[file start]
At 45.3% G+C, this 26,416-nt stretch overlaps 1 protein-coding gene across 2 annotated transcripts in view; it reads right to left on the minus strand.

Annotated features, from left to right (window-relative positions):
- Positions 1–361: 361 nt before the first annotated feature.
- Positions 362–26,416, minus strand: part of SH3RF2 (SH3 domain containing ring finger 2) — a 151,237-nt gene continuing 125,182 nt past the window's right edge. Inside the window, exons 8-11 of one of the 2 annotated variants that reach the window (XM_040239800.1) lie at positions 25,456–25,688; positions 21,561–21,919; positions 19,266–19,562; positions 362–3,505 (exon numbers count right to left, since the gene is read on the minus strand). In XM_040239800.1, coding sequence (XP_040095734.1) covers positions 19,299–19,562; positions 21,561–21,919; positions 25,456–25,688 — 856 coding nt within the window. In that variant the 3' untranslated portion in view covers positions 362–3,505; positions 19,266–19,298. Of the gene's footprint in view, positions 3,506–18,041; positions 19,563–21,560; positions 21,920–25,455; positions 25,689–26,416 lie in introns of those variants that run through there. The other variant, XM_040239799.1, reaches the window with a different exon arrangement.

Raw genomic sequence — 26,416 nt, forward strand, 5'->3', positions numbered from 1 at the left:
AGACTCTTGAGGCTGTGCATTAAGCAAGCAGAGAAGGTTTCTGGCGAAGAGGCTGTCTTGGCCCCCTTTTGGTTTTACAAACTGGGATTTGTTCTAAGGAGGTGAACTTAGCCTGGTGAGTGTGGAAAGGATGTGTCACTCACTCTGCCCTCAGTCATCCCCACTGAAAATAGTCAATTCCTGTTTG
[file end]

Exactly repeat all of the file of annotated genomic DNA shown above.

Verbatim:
At 45.3% G+C, this 26,416-nt stretch overlaps 1 protein-coding gene across 2 annotated transcripts in view; it reads right to left on the minus strand.

Annotated features, from left to right (window-relative positions):
- Positions 1–361: 361 nt before the first annotated feature.
- Positions 362–26,416, minus strand: part of SH3RF2 (SH3 domain containing ring finger 2) — a 151,237-nt gene continuing 125,182 nt past the window's right edge. Inside the window, exons 8-11 of one of the 2 annotated variants that reach the window (XM_040239800.1) lie at positions 25,456–25,688; positions 21,561–21,919; positions 19,266–19,562; positions 362–3,505 (exon numbers count right to left, since the gene is read on the minus strand). In XM_040239800.1, coding sequence (XP_040095734.1) covers positions 19,299–19,562; positions 21,561–21,919; positions 25,456–25,688 — 856 coding nt within the window. In that variant the 3' untranslated portion in view covers positions 362–3,505; positions 19,266–19,298. Of the gene's footprint in view, positions 3,506–18,041; positions 19,563–21,560; positions 21,920–25,455; positions 25,689–26,416 lie in introns of those variants that run through there. The other variant, XM_040239799.1, reaches the window with a different exon arrangement.

Raw genomic sequence — 26,416 nt, forward strand, 5'->3', positions numbered from 1 at the left:
AGACTCTTGAGGCTGTGCATTAAGCAAGCAGAGAAGGTTTCTGGCGAAGAGGCTGTCTTGGCCCCCTTTTGGTTTTACAAACTGGGATTTGTTCTAAGGAGGTGAACTTAGCCTGGTGAGTGTGGAAAGGATGTGTCACTCACTCTGCCCTCAGTCATCCCCACTGAAAATAGTCAATTCCTGTTTG